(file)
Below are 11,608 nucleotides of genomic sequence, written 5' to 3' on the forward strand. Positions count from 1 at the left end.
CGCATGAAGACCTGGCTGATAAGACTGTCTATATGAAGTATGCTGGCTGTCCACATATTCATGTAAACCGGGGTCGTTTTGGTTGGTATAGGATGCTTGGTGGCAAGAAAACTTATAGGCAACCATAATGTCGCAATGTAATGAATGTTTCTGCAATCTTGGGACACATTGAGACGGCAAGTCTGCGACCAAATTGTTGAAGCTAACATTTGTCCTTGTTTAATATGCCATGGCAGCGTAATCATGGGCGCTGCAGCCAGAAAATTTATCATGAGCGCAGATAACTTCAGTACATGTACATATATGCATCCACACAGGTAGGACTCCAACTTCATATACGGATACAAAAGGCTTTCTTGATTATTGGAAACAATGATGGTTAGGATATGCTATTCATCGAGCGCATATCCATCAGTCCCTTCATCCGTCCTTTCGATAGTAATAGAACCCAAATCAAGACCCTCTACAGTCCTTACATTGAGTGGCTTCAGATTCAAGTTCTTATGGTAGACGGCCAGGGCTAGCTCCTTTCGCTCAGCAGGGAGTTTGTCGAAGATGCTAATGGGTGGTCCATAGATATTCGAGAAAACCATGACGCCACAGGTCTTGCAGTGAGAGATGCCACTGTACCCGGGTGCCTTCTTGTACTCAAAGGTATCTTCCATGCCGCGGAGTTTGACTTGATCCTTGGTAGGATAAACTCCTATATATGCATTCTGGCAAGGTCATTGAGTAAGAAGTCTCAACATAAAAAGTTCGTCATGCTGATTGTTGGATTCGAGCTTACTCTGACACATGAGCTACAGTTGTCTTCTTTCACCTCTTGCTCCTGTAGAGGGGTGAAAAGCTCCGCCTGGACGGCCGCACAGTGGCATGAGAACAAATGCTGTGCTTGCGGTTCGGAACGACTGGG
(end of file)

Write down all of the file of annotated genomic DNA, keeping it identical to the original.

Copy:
Below are 11,608 nucleotides of genomic sequence, written 5' to 3' on the forward strand. Positions count from 1 at the left end.
CGCATGAAGACCTGGCTGATAAGACTGTCTATATGAAGTATGCTGGCTGTCCACATATTCATGTAAACCGGGGTCGTTTTGGTTGGTATAGGATGCTTGGTGGCAAGAAAACTTATAGGCAACCATAATGTCGCAATGTAATGAATGTTTCTGCAATCTTGGGACACATTGAGACGGCAAGTCTGCGACCAAATTGTTGAAGCTAACATTTGTCCTTGTTTAATATGCCATGGCAGCGTAATCATGGGCGCTGCAGCCAGAAAATTTATCATGAGCGCAGATAACTTCAGTACATGTACATATATGCATCCACACAGGTAGGACTCCAACTTCATATACGGATACAAAAGGCTTTCTTGATTATTGGAAACAATGATGGTTAGGATATGCTATTCATCGAGCGCATATCCATCAGTCCCTTCATCCGTCCTTTCGATAGTAATAGAACCCAAATCAAGACCCTCTACAGTCCTTACATTGAGTGGCTTCAGATTCAAGTTCTTATGGTAGACGGCCAGGGCTAGCTCCTTTCGCTCAGCAGGGAGTTTGTCGAAGATGCTAATGGGTGGTCCATAGATATTCGAGAAAACCATGACGCCACAGGTCTTGCAGTGAGAGATGCCACTGTACCCGGGTGCCTTCTTGTACTCAAAGGTATCTTCCATGCCGCGGAGTTTGACTTGATCCTTGGTAGGATAAACTCCTATATATGCATTCTGGCAAGGTCATTGAGTAAGAAGTCTCAACATAAAAAGTTCGTCATGCTGATTGTTGGATTCGAGCTTACTCTGACACATGAGCTACAGTTGTCTTCTTTCACCTCTTGCTCCTGTAGAGGGGTGAAAAGCTCCGCCTGGACGGCCGCACAGTGGCATGAGAACAAATGCTGTGCTTGCGGTTCGGAACGACTGGG